In September 2001 the report of the independent evaluation of the experimental Public Defence Solicitors’ Office (PDSO) in Edinburgh was placed before The Scottish Parliament. The PDSO had opened three years earlier as a pilot scheme in which the salaried model of legal aid provision could be compared to the criminal defence services provided by the private Bar under the legal aid scheme. The comparison was undertaken with reference to four criteria: the quality of services provided; the cost-effectiveness of the different models; client satisfaction; and the wider impact of the different legal aid delivery models on the efficiency of the criminal justice system. The study produced a wealth of detailed information on around 2,600 summary cases (the pilot scheme was limited to the summary courts in Edinburgh) from court files, legal aid records, interviews with key actors throughout the system, and a client satisfaction survey. This rich body of data on case trajectories, legal representation, client satisfaction, case outcomes and sentencing decisions provided a comprehensive insight into the effects of different models of legally aided representation on the processing of summary criminal cases through the courts. However, the study also has the potential to add considerably to our understanding of case processing in general and it is upon this wider application of the PDSO data that this paper will focus. The paper is entitled Revisiting the Metropolitan Court, a reference to some of the classic and still influential literature on the sociology of the court. Key works by Blumberg, Carlen, McBarnet, McConville and others have, to varying degrees, drawn out and shaped the central components of a sociological understanding of the court: the conflict between due process and crime control, negotiated justice, the rarity of the ‘day in court’ and the contested trial, the accused as a ‘dummy player’ in a process made incomprehensible through ritual, performance and technical language. The list could, of course, go on. Certain findings from this recent Scottish study of the summary courts, such as the virtual absence of a real culture of sentence discount for early guilty pleas and the apparent viability of a defence strategy which holds off pleading guilty in the expectation that the prosecution case will collapse, for example, add a number of new themes to explore in relation to the sociology of the courts. Although this paper will not contend that the classic literature needs to be overturned as such, it will begin to outline ways in which the PDSO study may be utilised to add a certain contemporary colour and nuance to key aspects of it. It will also be noted that the PDSO study serves as an illustration of the fact that the peculiarities of individual legal jurisdictions (in this case Scotland) underpins the distinctiveness of the operations its criminal justice institutions.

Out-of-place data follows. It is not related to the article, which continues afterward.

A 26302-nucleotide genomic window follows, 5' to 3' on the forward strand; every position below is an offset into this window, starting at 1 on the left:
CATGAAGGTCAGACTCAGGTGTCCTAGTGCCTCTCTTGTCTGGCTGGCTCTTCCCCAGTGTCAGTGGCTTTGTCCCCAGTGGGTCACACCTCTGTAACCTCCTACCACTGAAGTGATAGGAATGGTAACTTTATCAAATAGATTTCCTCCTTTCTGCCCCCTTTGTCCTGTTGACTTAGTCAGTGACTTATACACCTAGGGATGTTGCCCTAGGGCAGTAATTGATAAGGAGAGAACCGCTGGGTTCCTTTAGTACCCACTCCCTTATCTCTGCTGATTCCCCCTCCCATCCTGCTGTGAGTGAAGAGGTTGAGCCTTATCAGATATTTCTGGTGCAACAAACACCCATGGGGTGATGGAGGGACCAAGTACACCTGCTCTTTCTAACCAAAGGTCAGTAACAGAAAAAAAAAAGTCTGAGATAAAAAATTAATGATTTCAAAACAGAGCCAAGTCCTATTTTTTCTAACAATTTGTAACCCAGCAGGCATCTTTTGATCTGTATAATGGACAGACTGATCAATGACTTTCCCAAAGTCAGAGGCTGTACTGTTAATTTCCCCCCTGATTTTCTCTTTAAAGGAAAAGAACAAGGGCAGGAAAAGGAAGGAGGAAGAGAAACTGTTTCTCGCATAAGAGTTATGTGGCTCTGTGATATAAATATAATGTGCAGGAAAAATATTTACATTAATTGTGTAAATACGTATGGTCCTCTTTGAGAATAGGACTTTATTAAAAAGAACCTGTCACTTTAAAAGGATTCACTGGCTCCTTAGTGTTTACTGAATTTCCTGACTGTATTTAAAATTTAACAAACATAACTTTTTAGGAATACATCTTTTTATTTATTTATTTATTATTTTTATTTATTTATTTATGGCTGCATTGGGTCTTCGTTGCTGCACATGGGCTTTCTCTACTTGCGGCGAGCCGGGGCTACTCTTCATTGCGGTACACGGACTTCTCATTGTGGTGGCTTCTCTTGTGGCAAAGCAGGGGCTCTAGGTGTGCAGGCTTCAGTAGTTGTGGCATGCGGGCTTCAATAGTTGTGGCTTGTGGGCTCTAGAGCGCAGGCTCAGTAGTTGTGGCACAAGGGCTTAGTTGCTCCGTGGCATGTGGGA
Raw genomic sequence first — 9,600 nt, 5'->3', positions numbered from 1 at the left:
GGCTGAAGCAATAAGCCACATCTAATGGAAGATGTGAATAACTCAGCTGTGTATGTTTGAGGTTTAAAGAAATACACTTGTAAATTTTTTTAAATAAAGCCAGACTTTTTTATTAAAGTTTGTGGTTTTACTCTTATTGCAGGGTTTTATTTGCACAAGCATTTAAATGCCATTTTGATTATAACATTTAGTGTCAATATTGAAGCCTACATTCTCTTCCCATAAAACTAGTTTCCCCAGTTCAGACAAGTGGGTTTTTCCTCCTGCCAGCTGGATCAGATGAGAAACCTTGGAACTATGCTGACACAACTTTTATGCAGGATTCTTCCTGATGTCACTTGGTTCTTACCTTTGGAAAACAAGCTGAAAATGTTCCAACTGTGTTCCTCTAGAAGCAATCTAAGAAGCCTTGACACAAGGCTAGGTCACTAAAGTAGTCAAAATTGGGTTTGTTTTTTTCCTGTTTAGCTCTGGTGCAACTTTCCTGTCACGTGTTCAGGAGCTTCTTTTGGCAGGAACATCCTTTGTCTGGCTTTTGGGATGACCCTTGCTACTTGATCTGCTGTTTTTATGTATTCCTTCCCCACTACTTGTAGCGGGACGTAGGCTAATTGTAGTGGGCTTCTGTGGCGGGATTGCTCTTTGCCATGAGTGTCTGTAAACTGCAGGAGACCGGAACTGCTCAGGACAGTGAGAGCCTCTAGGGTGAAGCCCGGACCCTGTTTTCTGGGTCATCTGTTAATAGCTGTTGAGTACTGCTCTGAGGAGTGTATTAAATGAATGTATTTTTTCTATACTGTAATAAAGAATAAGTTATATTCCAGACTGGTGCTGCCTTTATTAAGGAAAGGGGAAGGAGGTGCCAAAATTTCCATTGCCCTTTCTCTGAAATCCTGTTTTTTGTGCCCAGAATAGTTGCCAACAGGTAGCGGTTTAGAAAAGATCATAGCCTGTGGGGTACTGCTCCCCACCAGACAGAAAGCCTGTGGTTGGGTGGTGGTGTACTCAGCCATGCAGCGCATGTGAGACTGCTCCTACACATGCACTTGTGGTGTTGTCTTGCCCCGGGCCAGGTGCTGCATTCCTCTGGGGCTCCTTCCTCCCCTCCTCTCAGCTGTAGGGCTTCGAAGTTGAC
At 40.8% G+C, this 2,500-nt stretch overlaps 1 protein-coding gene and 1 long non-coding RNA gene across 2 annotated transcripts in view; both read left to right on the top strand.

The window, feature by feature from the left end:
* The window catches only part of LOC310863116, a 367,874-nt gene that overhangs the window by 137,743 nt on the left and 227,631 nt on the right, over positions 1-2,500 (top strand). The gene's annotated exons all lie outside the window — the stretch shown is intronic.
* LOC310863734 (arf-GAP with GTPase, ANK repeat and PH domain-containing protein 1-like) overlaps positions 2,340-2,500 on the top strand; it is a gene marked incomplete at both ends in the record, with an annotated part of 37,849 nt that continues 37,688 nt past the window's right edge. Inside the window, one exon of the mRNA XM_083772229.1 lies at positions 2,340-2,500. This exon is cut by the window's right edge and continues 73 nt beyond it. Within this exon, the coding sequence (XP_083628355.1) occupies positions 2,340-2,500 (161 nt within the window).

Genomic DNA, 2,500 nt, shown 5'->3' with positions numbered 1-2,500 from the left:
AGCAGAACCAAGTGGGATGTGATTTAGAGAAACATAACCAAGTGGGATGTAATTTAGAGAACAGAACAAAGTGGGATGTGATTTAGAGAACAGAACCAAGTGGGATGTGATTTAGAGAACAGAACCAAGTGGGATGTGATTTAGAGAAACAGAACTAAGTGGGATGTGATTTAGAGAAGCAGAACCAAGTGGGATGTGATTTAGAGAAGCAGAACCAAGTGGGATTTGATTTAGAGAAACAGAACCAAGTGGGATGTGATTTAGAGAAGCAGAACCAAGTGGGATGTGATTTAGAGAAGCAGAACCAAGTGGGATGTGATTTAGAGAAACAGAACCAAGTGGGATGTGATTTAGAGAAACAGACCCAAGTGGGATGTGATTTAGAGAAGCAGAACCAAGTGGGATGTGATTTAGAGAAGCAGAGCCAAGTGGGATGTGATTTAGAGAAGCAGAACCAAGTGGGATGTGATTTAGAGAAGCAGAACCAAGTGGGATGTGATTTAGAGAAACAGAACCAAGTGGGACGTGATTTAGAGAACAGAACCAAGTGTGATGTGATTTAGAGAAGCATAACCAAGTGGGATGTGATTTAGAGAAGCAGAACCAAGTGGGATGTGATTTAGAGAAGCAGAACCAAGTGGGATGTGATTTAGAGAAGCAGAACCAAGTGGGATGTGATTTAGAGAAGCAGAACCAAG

|Publication status||Unpublished - 2002|
- sociology of the courts
- plea negotiation
- sentencing discount